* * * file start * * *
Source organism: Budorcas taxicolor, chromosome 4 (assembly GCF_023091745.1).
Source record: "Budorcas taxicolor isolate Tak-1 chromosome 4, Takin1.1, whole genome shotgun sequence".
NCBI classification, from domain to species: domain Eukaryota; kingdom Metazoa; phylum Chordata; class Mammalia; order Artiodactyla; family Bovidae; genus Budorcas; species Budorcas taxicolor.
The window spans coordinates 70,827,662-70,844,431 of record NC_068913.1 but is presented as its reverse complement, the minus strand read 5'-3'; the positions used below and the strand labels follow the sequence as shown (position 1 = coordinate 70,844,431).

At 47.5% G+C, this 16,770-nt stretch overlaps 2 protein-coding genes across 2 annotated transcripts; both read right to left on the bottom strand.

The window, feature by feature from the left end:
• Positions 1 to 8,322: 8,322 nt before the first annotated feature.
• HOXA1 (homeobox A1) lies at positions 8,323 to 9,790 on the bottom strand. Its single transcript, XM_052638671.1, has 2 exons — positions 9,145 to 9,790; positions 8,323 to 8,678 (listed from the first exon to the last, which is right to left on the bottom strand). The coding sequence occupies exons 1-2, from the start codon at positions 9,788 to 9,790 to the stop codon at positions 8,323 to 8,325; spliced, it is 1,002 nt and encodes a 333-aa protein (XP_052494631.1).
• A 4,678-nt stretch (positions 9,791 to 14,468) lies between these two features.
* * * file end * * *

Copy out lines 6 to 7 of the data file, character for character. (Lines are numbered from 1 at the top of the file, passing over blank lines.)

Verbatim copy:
The window, feature by feature from the left end:
• Positions 1 to 8,322: 8,322 nt before the first annotated feature.